The shocking discovery of a woman’s skeletal remains in her home after two years may prompt changes to the way utility services check up on people who haven’t paid bills.
Regina police found the woman dead after her estranged family requested that they do a wellness check after not hearing from her in quite a while. A coroner’s report on her death called on SaskPower, SaskEnergy and the City of Regina to review their policies to make direct contact or get police to check up on people before turning off vital services like power, heat and water.
The coroner’s report did not identify a specific date of the woman’s death but estimated it was between one to two years before the discovery of her body.
“Given it is impossible to determine if (the unidentified woman) was alive at the time of the utility services being disconnected, a request for the police to conduct a welfare check prior to services being discontinued may have enabled the appropriate help to be provided if (she) was still alive, or if found dead, that (her) demise be handled in a timelier and more dignified manner,” Coroner Victoria McGinley wrote in her report.
SaskPower changing procedures
SaskPower has agreed to coordinate with police services to check up on people and to train employees to look for signs of distress over the phone or while visiting customers.
In an emailed statement, Johnathan Tremblay, a communications person for SaskPower, confirmed the Crown corporation is finalizing details on a new internal process for wellness checks based on this report and case.
The new policy will train front-line employees on how to handle extreme situations such as suicidal behaviour during customer service calls.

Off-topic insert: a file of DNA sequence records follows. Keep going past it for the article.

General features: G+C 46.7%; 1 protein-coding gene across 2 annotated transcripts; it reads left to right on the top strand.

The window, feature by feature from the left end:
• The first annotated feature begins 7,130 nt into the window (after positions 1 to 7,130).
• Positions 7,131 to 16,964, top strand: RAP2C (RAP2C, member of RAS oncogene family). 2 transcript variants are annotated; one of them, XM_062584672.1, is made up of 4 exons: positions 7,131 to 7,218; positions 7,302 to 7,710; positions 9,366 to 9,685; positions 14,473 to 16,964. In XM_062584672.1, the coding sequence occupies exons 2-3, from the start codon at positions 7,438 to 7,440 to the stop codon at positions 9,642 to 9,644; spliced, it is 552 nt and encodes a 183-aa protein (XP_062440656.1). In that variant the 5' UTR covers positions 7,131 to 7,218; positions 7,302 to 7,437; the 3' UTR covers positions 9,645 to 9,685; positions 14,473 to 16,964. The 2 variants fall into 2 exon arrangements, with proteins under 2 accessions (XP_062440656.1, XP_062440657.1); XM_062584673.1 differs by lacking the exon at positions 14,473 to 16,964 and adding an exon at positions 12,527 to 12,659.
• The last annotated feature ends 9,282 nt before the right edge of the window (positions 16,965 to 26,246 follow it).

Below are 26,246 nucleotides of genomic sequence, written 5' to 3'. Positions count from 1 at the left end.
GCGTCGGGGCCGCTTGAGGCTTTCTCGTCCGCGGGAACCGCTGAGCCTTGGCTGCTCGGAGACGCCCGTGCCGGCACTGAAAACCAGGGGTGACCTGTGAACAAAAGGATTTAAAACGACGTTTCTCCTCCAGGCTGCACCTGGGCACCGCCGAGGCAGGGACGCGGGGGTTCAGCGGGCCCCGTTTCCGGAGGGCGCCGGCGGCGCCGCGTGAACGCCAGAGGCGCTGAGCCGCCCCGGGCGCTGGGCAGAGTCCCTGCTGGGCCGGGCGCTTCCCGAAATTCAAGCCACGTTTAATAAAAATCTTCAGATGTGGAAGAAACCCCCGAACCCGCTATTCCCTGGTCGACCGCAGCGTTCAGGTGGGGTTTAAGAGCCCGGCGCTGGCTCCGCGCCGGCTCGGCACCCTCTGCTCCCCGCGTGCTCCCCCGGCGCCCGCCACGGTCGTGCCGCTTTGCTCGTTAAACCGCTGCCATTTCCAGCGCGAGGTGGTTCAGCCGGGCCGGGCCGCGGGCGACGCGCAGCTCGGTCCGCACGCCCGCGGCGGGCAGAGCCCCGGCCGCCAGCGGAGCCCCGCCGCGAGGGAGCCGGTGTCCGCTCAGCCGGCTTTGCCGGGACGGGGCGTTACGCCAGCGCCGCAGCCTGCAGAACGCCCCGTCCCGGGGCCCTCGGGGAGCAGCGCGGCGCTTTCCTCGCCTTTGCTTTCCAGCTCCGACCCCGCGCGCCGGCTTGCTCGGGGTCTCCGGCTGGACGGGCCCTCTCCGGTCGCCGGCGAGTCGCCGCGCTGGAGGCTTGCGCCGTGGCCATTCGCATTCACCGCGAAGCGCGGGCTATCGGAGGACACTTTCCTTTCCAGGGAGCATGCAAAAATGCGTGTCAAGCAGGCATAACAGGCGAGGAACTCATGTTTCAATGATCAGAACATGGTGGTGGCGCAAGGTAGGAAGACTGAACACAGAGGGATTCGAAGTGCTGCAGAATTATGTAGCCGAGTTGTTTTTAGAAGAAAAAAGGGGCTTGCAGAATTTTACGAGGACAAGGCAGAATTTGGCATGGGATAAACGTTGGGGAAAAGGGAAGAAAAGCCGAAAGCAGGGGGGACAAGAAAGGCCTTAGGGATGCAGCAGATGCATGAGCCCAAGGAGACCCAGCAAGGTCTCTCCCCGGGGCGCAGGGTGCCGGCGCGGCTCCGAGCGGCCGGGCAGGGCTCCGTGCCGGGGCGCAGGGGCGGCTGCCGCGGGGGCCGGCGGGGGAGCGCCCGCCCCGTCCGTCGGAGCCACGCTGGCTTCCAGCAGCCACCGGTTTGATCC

“Safety is a priority at SaskPower, and by better training our employees to look for signs of mental and physical distress, we hope we can help save a life,” Tremblay wrote.
The City of Regina has already changed the way it handles customers whose bills are not paid in response to the letter from the provincial coroner.
“Changes include additional attempts to make in-person contact and follow up post disconnection of service that may, if warranted, result in the City directly contacting RPS to complete a welfare checkup,” the City of Regina wrote in an emailed statement.
SaskEnergy adds police checks; says woman was not a customer for several years
SaskEnergy has also added a call to police for a wellness check on customers before turning off natural gas service, but only in the winter when it is considered a safety issue. This will be in addition to an “escalated process” already in place prior to this situation for making direct contact with customers facing service cuts due to unpaid bills.
“In the case of the passing of the woman in Regina, she had not been a customer of SaskEnergy for several years prior to the 1-2 year period identified by the Coroner as when she may have passed away,” Dave Burdeniuk, director of media relations for SaskEnergy, explained in an emailed statement
Burdeniuk said disconnecting natural gas service in the winter is a very rare last resort. It always had to be approved by a committee of senior managers before a decision is made.
“Contact has to be made directly with the customer – either over the phone or in person. We need the customer to understand that they have to prepare their house for loss of gas service in cold weather, which includes draining water from pipes to prevent damage,” Burdeniuk wrote.
“If we feel the customer isn’t able to understand what is happening, we will look to their file to see if they’ve listed another family member or friend as an alternate contact on the bill. If they haven’t, SaskEnergy will look to a community group or other social agency to ask for their assistance with this customer.”
In the statement, Burdeniuk also clarified these processes were already in place before the Crown was contacted by the Coroner to look at additional measures.
— With files from Andrew Shepherd